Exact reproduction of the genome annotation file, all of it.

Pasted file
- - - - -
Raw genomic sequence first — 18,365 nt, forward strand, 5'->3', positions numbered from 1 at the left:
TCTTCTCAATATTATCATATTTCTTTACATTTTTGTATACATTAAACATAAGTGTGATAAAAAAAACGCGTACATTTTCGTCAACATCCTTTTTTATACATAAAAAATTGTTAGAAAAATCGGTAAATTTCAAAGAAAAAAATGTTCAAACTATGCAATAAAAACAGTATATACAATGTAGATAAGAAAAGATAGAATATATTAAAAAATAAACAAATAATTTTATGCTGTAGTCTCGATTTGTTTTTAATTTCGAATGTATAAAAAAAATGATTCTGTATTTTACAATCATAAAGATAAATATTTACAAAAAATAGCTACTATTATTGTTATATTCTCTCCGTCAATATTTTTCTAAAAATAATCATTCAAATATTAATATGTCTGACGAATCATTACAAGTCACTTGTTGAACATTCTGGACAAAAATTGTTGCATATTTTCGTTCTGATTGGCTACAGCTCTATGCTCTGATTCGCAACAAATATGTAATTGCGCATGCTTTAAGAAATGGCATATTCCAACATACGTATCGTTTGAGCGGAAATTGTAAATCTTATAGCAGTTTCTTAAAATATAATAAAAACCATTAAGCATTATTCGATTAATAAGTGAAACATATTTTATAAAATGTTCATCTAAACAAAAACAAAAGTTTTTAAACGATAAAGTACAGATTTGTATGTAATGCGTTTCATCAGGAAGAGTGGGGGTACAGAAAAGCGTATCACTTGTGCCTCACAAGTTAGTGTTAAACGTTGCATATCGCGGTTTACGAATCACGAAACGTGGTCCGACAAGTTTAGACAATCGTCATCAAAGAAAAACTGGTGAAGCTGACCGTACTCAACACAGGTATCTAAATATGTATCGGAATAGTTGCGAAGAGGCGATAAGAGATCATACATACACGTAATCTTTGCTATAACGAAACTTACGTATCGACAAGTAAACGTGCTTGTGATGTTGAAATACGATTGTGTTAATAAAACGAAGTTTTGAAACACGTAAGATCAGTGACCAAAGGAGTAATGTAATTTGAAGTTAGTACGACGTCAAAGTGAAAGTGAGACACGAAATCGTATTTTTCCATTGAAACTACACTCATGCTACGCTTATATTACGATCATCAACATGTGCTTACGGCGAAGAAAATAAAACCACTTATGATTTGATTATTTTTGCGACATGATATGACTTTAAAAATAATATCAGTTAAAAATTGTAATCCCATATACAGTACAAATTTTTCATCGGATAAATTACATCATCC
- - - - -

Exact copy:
Raw genomic sequence first — 18,365 nt, forward strand, 5'->3', positions numbered from 1 at the left:
TCTTCTCAATATTATCATATTTCTTTACATTTTTGTATACATTAAACATAAGTGTGATAAAAAAAACGCGTACATTTTCGTCAACATCCTTTTTTATACATAAAAAATTGTTAGAAAAATCGGTAAATTTCAAAGAAAAAAATGTTCAAACTATGCAATAAAAACAGTATATACAATGTAGATAAGAAAAGATAGAATATATTAAAAAATAAACAAATAATTTTATGCTGTAGTCTCGATTTGTTTTTAATTTCGAATGTATAAAAAAAATGATTCTGTATTTTACAATCATAAAGATAAATATTTACAAAAAATAGCTACTATTATTGTTATATTCTCTCCGTCAATATTTTTCTAAAAATAATCATTCAAATATTAATATGTCTGACGAATCATTACAAGTCACTTGTTGAACATTCTGGACAAAAATTGTTGCATATTTTCGTTCTGATTGGCTACAGCTCTATGCTCTGATTCGCAACAAATATGTAATTGCGCATGCTTTAAGAAATGGCATATTCCAACATACGTATCGTTTGAGCGGAAATTGTAAATCTTATAGCAGTTTCTTAAAATATAATAAAAACCATTAAGCATTATTCGATTAATAAGTGAAACATATTTTATAAAATGTTCATCTAAACAAAAACAAAAGTTTTTAAACGATAAAGTACAGATTTGTATGTAATGCGTTTCATCAGGAAGAGTGGGGGTACAGAAAAGCGTATCACTTGTGCCTCACAAGTTAGTGTTAAACGTTGCATATCGCGGTTTACGAATCACGAAACGTGGTCCGACAAGTTTAGACAATCGTCATCAAAGAAAAACTGGTGAAGCTGACCGTACTCAACACAGGTATCTAAATATGTATCGGAATAGTTGCGAAGAGGCGATAAGAGATCATACATACACGTAATCTTTGCTATAACGAAACTTACGTATCGACAAGTAAACGTGCTTGTGATGTTGAAATACGATTGTGTTAATAAAACGAAGTTTTGAAACACGTAAGATCAGTGACCAAAGGAGTAATGTAATTTGAAGTTAGTACGACGTCAAAGTGAAAGTGAGACACGAAATCGTATTTTTCCATTGAAACTACACTCATGCTACGCTTATATTACGATCATCAACATGTGCTTACGGCGAAGAAAATAAAACCACTTATGATTTGATTATTTTTGCGACATGATATGACTTTAAAAATAATATCAGTTAAAAATTGTAATCCCATATACAGTACAAATTTTTCATCGGATAAATTACATCATCC